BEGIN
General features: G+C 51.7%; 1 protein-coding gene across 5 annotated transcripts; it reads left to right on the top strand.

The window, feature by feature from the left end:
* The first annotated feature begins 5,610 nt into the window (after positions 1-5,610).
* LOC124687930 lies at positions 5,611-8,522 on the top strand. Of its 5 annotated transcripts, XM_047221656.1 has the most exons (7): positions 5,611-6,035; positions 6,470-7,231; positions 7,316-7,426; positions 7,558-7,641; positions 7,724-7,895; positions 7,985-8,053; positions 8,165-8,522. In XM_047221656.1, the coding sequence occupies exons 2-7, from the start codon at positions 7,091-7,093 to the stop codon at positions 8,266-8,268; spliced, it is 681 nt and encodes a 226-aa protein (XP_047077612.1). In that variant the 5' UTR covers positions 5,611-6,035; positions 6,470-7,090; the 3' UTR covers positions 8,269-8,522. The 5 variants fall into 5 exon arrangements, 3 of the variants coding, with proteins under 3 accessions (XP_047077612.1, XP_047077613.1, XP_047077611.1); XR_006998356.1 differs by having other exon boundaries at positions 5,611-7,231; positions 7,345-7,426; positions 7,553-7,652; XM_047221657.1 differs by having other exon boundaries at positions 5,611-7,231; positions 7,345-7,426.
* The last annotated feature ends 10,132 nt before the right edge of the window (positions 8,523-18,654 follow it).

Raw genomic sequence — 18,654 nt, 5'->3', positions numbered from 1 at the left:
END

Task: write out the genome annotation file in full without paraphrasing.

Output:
General features: G+C 51.7%; 1 protein-coding gene across 5 annotated transcripts; it reads left to right on the top strand.

The window, feature by feature from the left end:
* The first annotated feature begins 5,610 nt into the window (after positions 1-5,610).
* LOC124687930 lies at positions 5,611-8,522 on the top strand. Of its 5 annotated transcripts, XM_047221656.1 has the most exons (7): positions 5,611-6,035; positions 6,470-7,231; positions 7,316-7,426; positions 7,558-7,641; positions 7,724-7,895; positions 7,985-8,053; positions 8,165-8,522. In XM_047221656.1, the coding sequence occupies exons 2-7, from the start codon at positions 7,091-7,093 to the stop codon at positions 8,266-8,268; spliced, it is 681 nt and encodes a 226-aa protein (XP_047077612.1). In that variant the 5' UTR covers positions 5,611-6,035; positions 6,470-7,090; the 3' UTR covers positions 8,269-8,522. The 5 variants fall into 5 exon arrangements, 3 of the variants coding, with proteins under 3 accessions (XP_047077612.1, XP_047077613.1, XP_047077611.1); XR_006998356.1 differs by having other exon boundaries at positions 5,611-7,231; positions 7,345-7,426; positions 7,553-7,652; XM_047221657.1 differs by having other exon boundaries at positions 5,611-7,231; positions 7,345-7,426.
* The last annotated feature ends 10,132 nt before the right edge of the window (positions 8,523-18,654 follow it).

Raw genomic sequence — 18,654 nt, 5'->3', positions numbered from 1 at the left: